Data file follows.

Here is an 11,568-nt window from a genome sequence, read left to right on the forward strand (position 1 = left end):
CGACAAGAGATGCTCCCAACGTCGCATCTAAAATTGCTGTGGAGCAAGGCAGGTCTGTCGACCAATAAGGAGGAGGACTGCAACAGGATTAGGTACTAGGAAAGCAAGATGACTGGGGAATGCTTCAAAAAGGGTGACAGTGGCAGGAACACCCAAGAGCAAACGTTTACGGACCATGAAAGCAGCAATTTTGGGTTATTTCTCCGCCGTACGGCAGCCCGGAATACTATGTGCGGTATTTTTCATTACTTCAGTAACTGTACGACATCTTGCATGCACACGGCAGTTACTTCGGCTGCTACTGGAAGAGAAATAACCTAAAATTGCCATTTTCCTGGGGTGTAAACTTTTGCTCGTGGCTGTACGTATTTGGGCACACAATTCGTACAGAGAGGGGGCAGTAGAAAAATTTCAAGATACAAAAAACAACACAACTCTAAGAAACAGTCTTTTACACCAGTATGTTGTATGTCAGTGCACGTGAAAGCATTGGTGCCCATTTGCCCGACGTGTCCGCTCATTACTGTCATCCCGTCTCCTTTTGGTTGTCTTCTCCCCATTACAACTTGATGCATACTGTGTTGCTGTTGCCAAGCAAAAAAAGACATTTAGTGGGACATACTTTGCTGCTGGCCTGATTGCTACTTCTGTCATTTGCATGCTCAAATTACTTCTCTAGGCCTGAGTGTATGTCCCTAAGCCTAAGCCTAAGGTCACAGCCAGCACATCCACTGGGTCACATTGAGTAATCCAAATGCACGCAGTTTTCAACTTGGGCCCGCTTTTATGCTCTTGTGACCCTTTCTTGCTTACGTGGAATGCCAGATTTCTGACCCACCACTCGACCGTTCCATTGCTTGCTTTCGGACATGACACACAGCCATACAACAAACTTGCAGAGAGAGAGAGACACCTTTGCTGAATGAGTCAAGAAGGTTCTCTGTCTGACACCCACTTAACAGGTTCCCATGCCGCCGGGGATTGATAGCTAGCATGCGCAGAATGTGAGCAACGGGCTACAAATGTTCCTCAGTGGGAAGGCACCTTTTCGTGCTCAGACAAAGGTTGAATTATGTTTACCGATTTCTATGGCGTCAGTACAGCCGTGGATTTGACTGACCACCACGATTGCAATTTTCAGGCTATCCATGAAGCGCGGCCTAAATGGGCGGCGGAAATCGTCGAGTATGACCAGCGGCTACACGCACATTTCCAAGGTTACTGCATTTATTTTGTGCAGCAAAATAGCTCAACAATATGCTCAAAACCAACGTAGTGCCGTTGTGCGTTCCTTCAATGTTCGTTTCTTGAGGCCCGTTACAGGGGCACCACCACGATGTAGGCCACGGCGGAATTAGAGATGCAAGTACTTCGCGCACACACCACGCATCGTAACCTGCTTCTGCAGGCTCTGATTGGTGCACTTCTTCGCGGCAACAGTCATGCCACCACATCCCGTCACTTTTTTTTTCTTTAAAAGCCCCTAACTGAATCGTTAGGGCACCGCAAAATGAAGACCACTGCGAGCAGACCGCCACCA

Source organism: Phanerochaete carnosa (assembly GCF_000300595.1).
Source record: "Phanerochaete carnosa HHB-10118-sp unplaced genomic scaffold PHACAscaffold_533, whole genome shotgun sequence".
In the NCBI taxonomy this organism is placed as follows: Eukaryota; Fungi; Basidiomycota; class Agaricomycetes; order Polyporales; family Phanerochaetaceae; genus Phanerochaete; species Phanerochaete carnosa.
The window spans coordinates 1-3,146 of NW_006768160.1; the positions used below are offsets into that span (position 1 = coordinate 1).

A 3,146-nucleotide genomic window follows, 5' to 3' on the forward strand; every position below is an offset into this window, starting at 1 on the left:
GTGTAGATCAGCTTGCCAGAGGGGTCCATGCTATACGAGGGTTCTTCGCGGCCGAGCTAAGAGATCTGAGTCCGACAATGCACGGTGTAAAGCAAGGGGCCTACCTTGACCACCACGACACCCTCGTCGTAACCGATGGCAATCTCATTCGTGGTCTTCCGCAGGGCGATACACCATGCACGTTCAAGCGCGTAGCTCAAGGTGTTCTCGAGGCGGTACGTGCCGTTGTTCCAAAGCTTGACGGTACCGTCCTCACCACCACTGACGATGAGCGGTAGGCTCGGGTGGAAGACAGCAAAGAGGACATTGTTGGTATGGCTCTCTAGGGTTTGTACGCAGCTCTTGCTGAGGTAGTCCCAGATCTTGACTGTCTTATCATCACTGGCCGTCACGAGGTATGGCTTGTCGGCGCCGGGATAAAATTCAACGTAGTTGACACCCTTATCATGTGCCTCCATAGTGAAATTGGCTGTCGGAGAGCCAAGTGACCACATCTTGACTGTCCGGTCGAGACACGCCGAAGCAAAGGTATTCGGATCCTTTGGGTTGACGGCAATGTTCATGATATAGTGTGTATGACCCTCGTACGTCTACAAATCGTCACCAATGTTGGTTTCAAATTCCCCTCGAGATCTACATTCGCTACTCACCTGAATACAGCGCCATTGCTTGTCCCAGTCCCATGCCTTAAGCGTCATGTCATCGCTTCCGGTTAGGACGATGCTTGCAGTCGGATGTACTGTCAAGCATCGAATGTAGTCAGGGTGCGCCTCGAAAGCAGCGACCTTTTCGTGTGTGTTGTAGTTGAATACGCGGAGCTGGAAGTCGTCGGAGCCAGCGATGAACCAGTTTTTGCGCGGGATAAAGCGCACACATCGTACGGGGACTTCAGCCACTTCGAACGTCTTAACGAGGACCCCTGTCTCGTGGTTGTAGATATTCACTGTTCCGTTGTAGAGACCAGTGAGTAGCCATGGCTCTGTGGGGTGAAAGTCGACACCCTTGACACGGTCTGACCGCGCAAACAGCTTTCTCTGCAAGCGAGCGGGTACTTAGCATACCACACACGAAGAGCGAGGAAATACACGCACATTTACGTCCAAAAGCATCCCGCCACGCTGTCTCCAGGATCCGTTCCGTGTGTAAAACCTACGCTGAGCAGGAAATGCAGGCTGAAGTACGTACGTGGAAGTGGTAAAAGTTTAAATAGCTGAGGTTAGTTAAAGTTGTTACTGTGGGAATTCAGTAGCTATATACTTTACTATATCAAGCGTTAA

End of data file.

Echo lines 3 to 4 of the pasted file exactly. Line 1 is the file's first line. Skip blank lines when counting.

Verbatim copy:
Source organism: Phanerochaete carnosa (assembly GCF_000300595.1).
Source record: "Phanerochaete carnosa HHB-10118-sp unplaced genomic scaffold PHACAscaffold_533, whole genome shotgun sequence".